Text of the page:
The game was initially planned for an April 1997 release. A beta was released that year, allowing players to get a feel of the gameplay. The beta was seen at GDC (Video Game Developer Conference) '97. Those who saw the demo expected the game to be complete by this time; however, the AI was unfinished, the levels, lacking variant textures, looked repeating, the sound effects were bad, and the game was overall too long to complete in a fair time. This resulted in the development team, up to that point using a "Virtual Team" scheme, all centered in Digital Extremes Waterloo offices, returning to their homes a year later, after completing the game. Roughly one year later, the game was released and its level of detail put video game publishers on notice: a new age of gaming had arrived.
A demo was alluded to many times by various people at Epic Games throughout the life of Unreal, however the only demos that were ever released came bundled with various hardware. Many people saw this as a negative to Unreal, as there was no real way to try the game before players bought it, however Epic learned this lesson, and installments of the Unreal franchise after this game would feature playable demos, some of which did impact on sales numbers.
- May 22, 1998 - Unreal (PC) - 1 CD
- January 21st, 2000 - Unreal Gold (PC) - 1 CD
- Included Return to Na Pali.
- August 29, 2001 - Totally Unreal (PC) - 4 CDs
- November 6, 2006 - Unreal Anthology (PC) - 1 DVD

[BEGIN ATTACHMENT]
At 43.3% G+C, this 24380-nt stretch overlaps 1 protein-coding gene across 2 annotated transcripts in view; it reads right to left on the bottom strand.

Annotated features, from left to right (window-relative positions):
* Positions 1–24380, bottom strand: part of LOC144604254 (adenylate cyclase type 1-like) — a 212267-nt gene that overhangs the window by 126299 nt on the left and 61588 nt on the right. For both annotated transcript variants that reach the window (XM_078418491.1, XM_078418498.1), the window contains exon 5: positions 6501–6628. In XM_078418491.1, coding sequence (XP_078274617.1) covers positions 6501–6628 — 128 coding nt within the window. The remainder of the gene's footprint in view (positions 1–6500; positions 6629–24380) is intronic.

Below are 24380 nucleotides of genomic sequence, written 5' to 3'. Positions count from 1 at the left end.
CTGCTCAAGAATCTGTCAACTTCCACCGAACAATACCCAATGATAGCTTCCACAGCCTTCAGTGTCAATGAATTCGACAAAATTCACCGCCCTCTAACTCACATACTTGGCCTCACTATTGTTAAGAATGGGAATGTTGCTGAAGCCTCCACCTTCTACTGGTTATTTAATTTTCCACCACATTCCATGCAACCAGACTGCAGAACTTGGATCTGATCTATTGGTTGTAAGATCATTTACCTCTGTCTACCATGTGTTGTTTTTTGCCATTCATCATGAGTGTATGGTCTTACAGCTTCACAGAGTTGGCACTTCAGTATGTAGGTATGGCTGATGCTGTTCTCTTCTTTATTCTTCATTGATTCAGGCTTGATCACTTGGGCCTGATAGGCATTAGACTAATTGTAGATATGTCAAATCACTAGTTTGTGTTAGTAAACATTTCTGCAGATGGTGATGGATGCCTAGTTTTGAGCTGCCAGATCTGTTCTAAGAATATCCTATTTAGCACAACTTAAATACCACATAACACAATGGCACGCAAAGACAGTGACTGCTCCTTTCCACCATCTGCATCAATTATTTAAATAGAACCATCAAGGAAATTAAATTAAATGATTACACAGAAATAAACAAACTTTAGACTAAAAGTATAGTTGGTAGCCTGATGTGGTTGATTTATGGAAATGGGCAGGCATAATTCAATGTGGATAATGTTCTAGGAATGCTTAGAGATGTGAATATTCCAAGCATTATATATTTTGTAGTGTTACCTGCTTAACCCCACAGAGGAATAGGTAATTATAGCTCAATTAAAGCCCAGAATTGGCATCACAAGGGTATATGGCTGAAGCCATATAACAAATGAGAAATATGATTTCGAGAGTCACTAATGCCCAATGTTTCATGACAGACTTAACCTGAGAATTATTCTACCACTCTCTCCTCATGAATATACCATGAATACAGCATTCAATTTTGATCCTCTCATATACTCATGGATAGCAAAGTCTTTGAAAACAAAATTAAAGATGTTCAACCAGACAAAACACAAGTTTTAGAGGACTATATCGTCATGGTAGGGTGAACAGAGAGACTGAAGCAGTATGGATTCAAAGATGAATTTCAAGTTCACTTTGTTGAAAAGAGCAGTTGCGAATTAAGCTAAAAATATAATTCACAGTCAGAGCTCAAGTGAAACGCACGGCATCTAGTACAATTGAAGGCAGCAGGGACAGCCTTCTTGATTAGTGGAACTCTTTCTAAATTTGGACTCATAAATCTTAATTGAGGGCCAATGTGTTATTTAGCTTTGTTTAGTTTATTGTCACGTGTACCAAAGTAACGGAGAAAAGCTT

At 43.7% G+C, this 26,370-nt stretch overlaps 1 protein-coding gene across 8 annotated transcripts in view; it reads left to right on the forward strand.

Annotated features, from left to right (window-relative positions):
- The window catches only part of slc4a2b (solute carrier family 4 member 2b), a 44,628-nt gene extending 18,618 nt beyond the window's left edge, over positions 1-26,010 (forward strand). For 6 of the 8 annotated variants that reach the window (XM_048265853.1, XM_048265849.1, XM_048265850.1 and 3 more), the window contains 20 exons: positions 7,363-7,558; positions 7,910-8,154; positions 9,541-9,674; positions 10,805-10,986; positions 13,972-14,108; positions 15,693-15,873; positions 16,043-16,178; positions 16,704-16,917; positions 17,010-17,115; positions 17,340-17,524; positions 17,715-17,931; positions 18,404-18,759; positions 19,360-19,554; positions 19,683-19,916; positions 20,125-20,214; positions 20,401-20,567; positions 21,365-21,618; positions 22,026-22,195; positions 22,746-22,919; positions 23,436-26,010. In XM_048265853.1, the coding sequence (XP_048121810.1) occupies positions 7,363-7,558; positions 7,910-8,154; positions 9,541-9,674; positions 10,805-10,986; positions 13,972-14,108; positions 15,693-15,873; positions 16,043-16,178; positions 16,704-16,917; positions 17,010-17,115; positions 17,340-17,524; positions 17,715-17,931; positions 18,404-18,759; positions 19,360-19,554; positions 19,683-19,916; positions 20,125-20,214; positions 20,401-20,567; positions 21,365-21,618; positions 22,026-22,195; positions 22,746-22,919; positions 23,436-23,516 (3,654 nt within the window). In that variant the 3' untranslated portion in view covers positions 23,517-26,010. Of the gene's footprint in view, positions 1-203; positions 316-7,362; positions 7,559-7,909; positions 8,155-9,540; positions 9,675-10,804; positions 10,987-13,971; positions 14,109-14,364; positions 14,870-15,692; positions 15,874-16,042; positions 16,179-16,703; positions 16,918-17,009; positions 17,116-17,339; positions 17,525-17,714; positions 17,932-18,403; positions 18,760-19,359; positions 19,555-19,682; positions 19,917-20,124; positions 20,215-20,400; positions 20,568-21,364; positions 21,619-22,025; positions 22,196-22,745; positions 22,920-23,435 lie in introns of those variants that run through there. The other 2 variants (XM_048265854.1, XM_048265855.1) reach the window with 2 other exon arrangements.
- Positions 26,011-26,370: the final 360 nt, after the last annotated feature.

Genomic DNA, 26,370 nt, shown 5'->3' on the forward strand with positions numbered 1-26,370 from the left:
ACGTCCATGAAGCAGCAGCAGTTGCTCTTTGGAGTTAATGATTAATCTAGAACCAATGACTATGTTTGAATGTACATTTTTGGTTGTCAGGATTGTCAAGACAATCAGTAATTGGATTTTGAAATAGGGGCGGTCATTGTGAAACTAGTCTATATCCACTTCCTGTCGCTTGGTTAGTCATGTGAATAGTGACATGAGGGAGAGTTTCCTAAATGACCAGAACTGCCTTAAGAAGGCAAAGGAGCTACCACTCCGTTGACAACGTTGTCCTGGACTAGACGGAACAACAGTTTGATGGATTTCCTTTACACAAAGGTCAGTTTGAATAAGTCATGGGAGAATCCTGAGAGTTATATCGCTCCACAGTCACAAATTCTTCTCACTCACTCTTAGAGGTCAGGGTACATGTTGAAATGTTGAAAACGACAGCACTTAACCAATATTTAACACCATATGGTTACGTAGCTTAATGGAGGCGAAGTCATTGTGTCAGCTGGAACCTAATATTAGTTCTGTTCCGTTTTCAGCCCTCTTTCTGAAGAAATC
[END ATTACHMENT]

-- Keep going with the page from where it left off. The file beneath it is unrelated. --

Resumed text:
A full version of Unreal was released with certain S3 Video Cards to show off Unreal's S3TC capabilities. This version came with several S3TC showcase levels that can be found online.
A free trial of Unreal was released with certain Creative products to show off Unreal's EAX capabilities.
On May 22, 2018, in honor of the game's 20th anniversary, Unreal Gold was released for free on Steam and GOG for a 48-hour time period.
Post-release content Edit
In July 2000 the official support ended, with patch 2.26f by Epic MegaGames. Therefore, with the awareness and permission of Epic, the fan community started the OldUnreal Community patch project based on the original source code in 2008. The latest patch iteration, 2.27i, released in November 2012, features new graphics rendering like DirectX 9, updated OpenGL, new sound rendering based on OpenAL and fixes many incompatibilities with modern operating systems and hardware. In 2015 Tim Sweeney announced that he hoped to one day be able to release the engine as open source to the public.